Notebooking Guest Post: Laying a New Foundation

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Last week I started posting a series of guest posts about notebooking from NotebookingPages.com. I told about discovering the website and how thrilled I was about all of the free resources available. Over these next few weeks I'm sharing these posts to give you a taste of notebooking if you've never heard of it. And if you already love notebooking, NotebookingPages.com has some amazing resources.

I've used the bird notebooking pages with my girls doing Flying Creatures from Apologia. Tonight I copied some of the New Testament pages to use with my guys tomorrow. We're using My Father's World and are in the time of the early church. I'm going to have them do a written narration tomorrow.

This second post in the series is about changing up your homeschooling methods when you feel like what you're doing is not the best thing for your family and you feel as if your kids are drowning in workbooks and busywork. It's interesting to me because I was just talking about this with a mom in our co-op this past week.

Enjoy this second post and then check out the resources at NotebookingPages.com.


Love of learning. What does that phrase mean to you? When I began homeschooling, I figured my children would naturally love to learn. I would not need to teach them how to do this. Instead, my goal was to fill their minds with as much knowledge as I could possibly pour upon them. My experiences as a public school student and teacher taught me that children could easily make it from K-12 and beyond attaining titles such as “top of their class” without truly learning anything more than how to study, memorize, and regurgitate facts. I was one of those types of kids and I definitely wanted my children to get more than this from their education.
Determined to set a full plate before them, I scoured over homeschooling magazines, catalogs, and websites and purchased more books and curriculums in those first couple of years than I have the last six combined. It soon became apparent that we would need to add extra hours to our day in order to finish all of the prescribed scopes and sequences. With schedules and assignment sheets in hand, we began to plow our way through our curriculums. Now, obviously, we hit a few bumps in the road. Who doesn’t? During those years though, all skeptical eyes were upon us from family to friends to the local social worker that paid regular visits to our home (we were fostering at the time). All bumps were neatly swept under the rug and we kept right on plowing. From the outside looking in and according to the standardized tests, everything was great.
Eventually though, the pace and the bumps began to wear on me and I became restless about our homeschooling. The kids, on the other hand, had adjusted fairly well. They had grown accustomed to the long hours, the lack of playtime, and mom’s perfectionist tendencies. However, when I finally took stock one day in what we were doing, I realized that instead of helping my children to rise above my own educational background, I had trained them to be just like me. They were pro’s at marking off their little check boxes, filling in the blanks, and regurgitating information in nice little pre-packaged amounts. Additionally, they had sacrificed their own interests and desires so much to this point that they really did not know how to “just be a kid”.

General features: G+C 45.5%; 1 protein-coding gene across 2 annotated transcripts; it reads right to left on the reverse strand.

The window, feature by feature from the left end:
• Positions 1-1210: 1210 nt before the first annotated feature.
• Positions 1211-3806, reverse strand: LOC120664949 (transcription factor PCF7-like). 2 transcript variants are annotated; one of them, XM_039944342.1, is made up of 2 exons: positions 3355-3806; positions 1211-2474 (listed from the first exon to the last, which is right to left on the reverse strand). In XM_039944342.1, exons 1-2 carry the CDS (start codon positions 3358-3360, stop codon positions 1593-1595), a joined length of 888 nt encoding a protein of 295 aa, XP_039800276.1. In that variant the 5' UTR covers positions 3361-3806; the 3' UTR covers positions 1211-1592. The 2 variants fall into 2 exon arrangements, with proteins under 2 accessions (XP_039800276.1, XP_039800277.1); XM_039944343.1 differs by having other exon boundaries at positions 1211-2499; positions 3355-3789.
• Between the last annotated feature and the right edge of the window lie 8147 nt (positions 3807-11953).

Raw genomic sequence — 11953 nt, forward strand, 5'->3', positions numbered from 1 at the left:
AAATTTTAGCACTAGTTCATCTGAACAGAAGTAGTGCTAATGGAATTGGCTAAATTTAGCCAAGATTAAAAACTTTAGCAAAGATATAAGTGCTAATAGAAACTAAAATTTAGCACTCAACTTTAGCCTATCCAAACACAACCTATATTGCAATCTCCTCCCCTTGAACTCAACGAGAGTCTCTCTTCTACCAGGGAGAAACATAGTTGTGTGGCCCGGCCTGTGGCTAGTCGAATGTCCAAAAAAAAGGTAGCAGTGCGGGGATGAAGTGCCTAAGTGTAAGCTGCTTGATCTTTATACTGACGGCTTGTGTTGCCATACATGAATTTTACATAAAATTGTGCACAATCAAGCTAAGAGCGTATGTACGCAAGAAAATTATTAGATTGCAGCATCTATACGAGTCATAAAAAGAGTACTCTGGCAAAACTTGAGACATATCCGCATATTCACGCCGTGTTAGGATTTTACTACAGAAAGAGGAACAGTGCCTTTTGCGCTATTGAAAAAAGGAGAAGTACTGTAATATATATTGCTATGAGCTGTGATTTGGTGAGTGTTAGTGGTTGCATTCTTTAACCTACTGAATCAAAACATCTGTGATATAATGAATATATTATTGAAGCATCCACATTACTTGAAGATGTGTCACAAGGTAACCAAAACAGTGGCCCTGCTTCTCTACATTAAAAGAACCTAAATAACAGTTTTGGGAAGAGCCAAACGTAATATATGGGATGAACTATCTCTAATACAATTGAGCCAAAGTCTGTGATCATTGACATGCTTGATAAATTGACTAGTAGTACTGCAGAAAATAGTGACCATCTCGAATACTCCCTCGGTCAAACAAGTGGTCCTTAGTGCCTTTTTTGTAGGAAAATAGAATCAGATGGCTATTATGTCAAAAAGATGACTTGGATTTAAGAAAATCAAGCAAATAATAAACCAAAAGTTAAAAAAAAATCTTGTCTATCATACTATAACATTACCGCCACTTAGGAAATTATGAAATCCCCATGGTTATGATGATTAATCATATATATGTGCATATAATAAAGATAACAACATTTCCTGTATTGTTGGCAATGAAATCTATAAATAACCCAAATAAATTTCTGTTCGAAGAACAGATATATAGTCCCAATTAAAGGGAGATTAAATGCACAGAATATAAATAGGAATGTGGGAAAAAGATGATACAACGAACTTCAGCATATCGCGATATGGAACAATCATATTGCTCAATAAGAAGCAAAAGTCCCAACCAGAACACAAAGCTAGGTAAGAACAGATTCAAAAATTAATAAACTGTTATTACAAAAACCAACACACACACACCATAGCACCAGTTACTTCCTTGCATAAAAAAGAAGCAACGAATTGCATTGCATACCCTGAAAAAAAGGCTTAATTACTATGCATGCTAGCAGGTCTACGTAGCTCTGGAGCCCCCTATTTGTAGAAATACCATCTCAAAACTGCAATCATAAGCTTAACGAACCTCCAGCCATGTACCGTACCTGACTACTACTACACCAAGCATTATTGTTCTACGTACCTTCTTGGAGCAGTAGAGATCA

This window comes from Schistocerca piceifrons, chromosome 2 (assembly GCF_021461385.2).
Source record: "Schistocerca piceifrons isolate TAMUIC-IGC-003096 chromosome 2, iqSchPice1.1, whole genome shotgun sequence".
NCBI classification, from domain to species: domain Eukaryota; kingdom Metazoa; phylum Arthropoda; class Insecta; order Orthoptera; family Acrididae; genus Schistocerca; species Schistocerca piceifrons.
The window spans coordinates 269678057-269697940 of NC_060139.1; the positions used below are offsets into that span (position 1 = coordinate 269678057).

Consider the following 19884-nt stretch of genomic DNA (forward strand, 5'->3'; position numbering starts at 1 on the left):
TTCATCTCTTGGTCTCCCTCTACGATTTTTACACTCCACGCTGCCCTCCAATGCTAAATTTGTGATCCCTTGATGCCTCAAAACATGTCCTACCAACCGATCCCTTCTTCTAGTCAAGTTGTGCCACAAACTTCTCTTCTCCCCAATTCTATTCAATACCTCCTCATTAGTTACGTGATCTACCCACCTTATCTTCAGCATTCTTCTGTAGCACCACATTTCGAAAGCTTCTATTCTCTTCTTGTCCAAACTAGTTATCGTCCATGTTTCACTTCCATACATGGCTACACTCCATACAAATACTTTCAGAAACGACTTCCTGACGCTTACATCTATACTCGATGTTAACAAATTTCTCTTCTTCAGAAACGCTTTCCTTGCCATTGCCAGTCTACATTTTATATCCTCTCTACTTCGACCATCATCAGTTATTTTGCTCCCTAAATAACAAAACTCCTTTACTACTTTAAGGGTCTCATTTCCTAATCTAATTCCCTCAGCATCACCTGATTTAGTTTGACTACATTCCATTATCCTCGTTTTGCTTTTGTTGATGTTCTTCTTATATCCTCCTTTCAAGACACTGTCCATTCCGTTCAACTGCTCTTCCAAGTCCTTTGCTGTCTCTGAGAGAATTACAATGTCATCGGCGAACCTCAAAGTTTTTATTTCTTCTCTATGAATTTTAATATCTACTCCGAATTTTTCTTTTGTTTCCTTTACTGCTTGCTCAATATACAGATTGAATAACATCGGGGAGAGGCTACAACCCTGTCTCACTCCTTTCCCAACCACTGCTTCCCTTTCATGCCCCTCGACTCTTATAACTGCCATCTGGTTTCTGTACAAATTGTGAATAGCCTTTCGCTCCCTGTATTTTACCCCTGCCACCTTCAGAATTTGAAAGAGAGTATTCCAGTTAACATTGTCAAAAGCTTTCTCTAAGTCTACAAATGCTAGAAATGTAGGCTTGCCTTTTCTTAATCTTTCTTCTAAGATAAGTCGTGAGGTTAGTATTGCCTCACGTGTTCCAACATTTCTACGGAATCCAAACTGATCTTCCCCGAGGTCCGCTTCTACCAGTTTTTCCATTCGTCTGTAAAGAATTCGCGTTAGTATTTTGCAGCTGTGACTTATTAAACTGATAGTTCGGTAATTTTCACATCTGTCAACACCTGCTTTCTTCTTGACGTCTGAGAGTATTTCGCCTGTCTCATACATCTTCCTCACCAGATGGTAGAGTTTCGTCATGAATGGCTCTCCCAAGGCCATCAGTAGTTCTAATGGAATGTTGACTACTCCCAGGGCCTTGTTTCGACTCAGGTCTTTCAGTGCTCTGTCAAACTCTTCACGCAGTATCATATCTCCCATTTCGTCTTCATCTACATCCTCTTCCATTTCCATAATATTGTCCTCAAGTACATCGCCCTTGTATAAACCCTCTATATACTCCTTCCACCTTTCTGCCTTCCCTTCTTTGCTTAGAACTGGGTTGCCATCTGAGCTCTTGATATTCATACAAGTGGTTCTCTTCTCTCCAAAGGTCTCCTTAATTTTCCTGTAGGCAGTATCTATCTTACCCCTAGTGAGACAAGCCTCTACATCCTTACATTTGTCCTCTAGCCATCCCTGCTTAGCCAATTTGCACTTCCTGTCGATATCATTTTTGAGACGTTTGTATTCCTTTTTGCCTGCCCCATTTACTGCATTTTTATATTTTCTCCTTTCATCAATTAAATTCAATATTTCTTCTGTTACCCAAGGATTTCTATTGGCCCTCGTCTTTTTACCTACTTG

This was not what homeschooling was supposed to be like for our family! What happened? In retrospect, I know that my mistake was not in having high aspirations nor was it my perfectionist tendencies or the pressure from our skeptical audience. The problem was I began building my children’s education without first laying a proper foundation. I continued to add layer upon layer to our educational structure with the goal to build it as tall as possible. Therefore, when the building became too heavy and burdensome, it all came crashing down without much more than the materials to show for all of the labor. This is the point where those in my situation begin selling off all of the “materials” in exchange for new ones thinking that will somehow fix the problem. Instead, we should focus our time and attention on laying that proper foundation.
So how does one go about this? First, give yourself permission to break whatever mold your family is currently conforming to and let go of whatever is entangling you. (Unfortunately, it took me about three years to really do this and to let go.) Then, invest some time to research “homeschooling philosophy” online or at the library and begin writing your own philosophy of education. This will be your foundation. Seek ideas that will preserve the unique personalities, desires, and interests of your children as well as remain true to your family’s vision. Define what “love of learning” means to you. Weave this into your foundation. You may find that your philosophy is a hodge-podge of some of the popular homeschooling philosophies floating around out there. Perfect! Take the best points from those that really mesh with your family and make it your own. Having defined this for my family has freed me from my own misconceptions about education as well those from outside sources and “experts”. It has freed my children to be kids again, opening the doors of discovery and ushering in a true love of learning that will build larger storehouses of information and wisdom than I could have ever hoped of building!
(Reprinted with permission from Debra Reed, NotebookingPages.com)

Thank you to Debra Reed from NotebookingPage.com!










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